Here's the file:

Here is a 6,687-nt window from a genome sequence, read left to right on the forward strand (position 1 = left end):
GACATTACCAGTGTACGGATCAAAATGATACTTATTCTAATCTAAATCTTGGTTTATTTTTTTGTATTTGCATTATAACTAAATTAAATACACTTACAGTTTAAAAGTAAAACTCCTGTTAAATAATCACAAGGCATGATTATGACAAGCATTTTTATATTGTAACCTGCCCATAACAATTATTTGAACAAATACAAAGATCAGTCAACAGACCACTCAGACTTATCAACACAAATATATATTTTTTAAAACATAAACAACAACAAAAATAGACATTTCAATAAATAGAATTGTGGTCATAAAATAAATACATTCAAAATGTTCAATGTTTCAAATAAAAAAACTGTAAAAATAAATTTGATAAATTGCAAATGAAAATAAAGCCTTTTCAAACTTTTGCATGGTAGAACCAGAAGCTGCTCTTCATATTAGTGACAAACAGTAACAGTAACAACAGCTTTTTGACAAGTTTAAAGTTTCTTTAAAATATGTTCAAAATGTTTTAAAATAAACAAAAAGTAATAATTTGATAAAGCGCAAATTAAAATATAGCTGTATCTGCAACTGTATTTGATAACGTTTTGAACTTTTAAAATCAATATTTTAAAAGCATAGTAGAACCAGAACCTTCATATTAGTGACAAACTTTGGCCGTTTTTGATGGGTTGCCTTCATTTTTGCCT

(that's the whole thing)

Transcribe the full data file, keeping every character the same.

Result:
Here is a 6,687-nt window from a genome sequence, read left to right on the forward strand (position 1 = left end):
GACATTACCAGTGTACGGATCAAAATGATACTTATTCTAATCTAAATCTTGGTTTATTTTTTTGTATTTGCATTATAACTAAATTAAATACACTTACAGTTTAAAAGTAAAACTCCTGTTAAATAATCACAAGGCATGATTATGACAAGCATTTTTATATTGTAACCTGCCCATAACAATTATTTGAACAAATACAAAGATCAGTCAACAGACCACTCAGACTTATCAACACAAATATATATTTTTTAAAACATAAACAACAACAAAAATAGACATTTCAATAAATAGAATTGTGGTCATAAAATAAATACATTCAAAATGTTCAATGTTTCAAATAAAAAAACTGTAAAAATAAATTTGATAAATTGCAAATGAAAATAAAGCCTTTTCAAACTTTTGCATGGTAGAACCAGAAGCTGCTCTTCATATTAGTGACAAACAGTAACAGTAACAACAGCTTTTTGACAAGTTTAAAGTTTCTTTAAAATATGTTCAAAATGTTTTAAAATAAACAAAAAGTAATAATTTGATAAAGCGCAAATTAAAATATAGCTGTATCTGCAACTGTATTTGATAACGTTTTGAACTTTTAAAATCAATATTTTAAAAGCATAGTAGAACCAGAACCTTCATATTAGTGACAAACTTTGGCCGTTTTTGATGGGTTGCCTTCATTTTTGCCT